Students are skipping their way to happiness

Students are skipping their way to happiness

Cumberland students tell Wong Yat-hei that it's great exercise and helps with coordination, but more than that, skipping is a whole lot of fun

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Practice makes perfect for the Cumberland team.
Practice makes perfect for the Cumberland team.
Photo: Edmond So/SCMP

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School skippers: (left to right) Travis Cheng Shue-hei, Tang Tsz-chun, Copper Chung Wing-tung, Nasya Tsang Tsz-ting, Justin Cheung Cheuk-man, and Ng Wai-lok.
School skippers: (left to right) Travis Cheng Shue-hei, Tang Tsz-chun, Copper Chung Wing-tung, Nasya Tsang Tsz-ting, Justin Cheung Cheuk-man, and Ng Wai-lok.
Photo: Edmond So/SCMP

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Skipping is a great sport, says the team captain Ng Wai-lok.
Skipping is a great sport, says the team captain Ng Wai-lok.
Photo: Edmond So/SCMP

When Lo Kam-hung started working at Cumberland Presbyterian Church Yao Dao Secondary School in Yuen Long, he wanted to teach more than just maths and physics: he wanted to start a school skipping team.

Lo has been determined to bring this non-mainstream sport to his students. But despite his passion to introduce the sport, the response from them was underwhelming at first.

"It was not easy for me as a mathematics and physics teacher to recruit athletes. Many students had already been recruited by the PE teachers to play on the school's mainstream sports teams," he says. "When I first started, only two students came to skipping practice. It was quite disappointing."

But Lo did not give up, and soon more students joined. "The students discovered that skipping is a lot of fun, and soon we had a 12-man squad," he says.

Team captain Ng Wai-lok, Form Six, was one of the team's first members. "Skipping is a great sport," he says. "You can practise on your own or skip with the team. There are countless tricks to do - you can even create your own - whereas with traditional ball games sports, there is less room to get creative."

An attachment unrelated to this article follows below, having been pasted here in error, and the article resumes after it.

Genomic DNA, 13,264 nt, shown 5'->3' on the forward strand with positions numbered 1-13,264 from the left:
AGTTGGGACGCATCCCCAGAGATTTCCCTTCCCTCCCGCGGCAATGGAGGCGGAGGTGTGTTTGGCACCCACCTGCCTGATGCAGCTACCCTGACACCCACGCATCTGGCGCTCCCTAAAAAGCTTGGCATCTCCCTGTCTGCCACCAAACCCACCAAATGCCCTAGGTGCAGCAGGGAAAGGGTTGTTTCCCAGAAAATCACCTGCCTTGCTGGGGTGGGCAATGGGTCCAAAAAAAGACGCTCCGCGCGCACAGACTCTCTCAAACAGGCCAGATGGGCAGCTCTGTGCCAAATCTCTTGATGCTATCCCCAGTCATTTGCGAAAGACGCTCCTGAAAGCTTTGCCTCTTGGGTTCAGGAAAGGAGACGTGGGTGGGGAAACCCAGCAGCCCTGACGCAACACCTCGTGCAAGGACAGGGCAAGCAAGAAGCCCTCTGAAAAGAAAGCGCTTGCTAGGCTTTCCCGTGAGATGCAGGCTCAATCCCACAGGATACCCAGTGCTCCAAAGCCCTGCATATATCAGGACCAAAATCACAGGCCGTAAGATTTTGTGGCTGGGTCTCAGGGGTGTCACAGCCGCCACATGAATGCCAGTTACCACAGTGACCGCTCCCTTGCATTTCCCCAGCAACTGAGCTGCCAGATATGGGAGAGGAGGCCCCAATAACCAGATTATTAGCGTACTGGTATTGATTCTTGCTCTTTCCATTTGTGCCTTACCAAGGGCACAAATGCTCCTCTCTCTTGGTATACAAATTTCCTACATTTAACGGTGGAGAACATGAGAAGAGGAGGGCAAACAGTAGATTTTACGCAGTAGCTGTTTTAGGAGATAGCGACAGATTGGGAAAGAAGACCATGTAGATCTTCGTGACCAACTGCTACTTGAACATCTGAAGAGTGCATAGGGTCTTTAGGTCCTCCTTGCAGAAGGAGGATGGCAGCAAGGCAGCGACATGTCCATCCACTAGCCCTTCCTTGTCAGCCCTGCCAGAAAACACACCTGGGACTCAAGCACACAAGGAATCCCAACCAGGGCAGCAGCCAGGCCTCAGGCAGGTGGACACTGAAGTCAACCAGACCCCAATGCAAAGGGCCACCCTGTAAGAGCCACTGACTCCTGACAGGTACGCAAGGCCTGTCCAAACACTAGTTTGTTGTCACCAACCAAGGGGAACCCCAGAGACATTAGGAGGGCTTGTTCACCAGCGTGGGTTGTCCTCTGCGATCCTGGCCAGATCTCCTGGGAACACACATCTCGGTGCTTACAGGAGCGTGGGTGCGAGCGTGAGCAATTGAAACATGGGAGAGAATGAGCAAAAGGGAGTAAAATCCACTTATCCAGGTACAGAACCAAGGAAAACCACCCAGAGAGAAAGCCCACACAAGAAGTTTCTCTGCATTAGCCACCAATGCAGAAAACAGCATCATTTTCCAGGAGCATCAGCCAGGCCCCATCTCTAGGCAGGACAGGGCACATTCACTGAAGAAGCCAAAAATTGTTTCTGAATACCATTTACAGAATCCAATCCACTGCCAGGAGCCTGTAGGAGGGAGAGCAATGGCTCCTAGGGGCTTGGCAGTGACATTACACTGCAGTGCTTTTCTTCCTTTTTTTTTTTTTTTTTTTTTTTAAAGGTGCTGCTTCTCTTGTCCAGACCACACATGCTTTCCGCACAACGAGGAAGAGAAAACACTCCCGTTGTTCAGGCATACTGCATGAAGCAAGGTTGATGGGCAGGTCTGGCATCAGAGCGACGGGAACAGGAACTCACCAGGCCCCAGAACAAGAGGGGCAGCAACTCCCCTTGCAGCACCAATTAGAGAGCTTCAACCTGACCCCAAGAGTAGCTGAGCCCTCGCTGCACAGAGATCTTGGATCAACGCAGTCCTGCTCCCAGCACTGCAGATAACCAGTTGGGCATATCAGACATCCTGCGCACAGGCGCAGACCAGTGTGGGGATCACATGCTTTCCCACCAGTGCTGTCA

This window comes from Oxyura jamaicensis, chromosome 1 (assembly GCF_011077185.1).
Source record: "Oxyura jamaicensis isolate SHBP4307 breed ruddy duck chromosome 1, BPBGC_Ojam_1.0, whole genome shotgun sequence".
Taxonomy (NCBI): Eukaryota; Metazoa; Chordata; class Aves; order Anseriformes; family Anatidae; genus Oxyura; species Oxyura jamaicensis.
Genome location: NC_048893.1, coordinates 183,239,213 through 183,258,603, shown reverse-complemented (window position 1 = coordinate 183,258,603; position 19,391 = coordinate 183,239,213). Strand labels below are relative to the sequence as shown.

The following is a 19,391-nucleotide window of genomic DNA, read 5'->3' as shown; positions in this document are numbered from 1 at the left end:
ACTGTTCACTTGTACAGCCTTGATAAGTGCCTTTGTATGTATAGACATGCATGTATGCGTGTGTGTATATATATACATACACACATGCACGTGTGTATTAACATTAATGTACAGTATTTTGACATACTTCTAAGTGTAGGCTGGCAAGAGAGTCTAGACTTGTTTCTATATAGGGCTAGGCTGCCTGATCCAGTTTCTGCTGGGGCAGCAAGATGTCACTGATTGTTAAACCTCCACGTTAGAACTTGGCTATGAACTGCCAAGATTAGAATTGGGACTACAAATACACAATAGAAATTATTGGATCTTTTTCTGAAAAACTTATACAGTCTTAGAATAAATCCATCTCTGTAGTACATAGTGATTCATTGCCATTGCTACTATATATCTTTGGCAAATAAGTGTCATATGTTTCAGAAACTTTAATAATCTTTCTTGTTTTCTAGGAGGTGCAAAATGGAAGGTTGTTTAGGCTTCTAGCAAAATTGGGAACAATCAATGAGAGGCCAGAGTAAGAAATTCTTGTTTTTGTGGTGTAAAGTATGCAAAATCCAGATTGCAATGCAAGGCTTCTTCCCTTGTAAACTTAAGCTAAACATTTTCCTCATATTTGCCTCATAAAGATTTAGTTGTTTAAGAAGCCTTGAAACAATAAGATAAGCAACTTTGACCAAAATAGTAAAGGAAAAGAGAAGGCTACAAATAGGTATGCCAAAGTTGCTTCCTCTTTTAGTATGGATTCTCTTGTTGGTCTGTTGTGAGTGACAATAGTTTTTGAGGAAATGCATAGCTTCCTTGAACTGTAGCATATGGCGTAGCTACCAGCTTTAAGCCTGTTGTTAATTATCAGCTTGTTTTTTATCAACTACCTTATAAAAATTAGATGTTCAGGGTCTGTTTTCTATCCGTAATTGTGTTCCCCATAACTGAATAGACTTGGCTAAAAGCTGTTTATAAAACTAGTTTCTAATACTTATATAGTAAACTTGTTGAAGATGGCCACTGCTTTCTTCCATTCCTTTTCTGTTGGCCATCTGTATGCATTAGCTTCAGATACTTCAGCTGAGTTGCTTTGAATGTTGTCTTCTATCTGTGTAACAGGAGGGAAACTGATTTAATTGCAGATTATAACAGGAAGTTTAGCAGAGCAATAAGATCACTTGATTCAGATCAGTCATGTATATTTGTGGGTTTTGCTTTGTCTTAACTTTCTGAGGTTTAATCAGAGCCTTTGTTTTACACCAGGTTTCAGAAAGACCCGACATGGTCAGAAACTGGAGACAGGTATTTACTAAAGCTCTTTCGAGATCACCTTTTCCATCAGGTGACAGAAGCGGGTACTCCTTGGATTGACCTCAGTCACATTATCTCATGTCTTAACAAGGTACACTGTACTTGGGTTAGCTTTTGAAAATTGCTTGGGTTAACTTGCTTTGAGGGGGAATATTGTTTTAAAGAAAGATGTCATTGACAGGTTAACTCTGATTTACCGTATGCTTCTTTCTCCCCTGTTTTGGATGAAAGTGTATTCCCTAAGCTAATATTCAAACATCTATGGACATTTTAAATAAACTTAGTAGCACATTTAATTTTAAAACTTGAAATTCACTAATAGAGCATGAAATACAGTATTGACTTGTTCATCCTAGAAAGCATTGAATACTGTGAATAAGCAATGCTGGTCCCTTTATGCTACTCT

In skipping competitions, performances are judged on the creativity, difficulty and delivery of the tricks. "It's like a dance performance. Skippers choreograph their own routines within a time limit and present it to the judges," Lo says.

He's been very impressed with the passion students have for the sports. "The skipping coach comes every Friday to train them once a week," he says. "On top of that, students set up their own practice every Wednesday after school. Several team members train on their own every day. They are self-motivated."

Wai-lok is so motivated that he took up gymnastics so he could become more agile and really shine. "I want to do everything I can to get better. With gymnastics training, I can do somersaults and backflips, which can help me perform various skipping tricks," he says.

Another team member, Tang Tsz-chun, Form Four, says it's the teamwork that motivates him. "I've met many good friends on the skipping team, and we train hard together and win together," he says.

Although skipping is not a mainstream sport in Hong Kong, the city is home to some of the world's top skippers. Last year, when the city hosted the World Rope Skipping Championships, a biannual tournament, the Hong Kong team was crowned the champion. "Most of the team members are students," says Lo. "I hope the government will consider adding skipping to the list of elite sports."

Head to "Skipping to Happiness" on Sunday, July 14, at Southorn Playground in Wan Chai to see some amazing performances, as students from 55 primary and secondary schools will be showing off their best tricks.

This article appeared in the Young Post print edition as
Skippers make school proud

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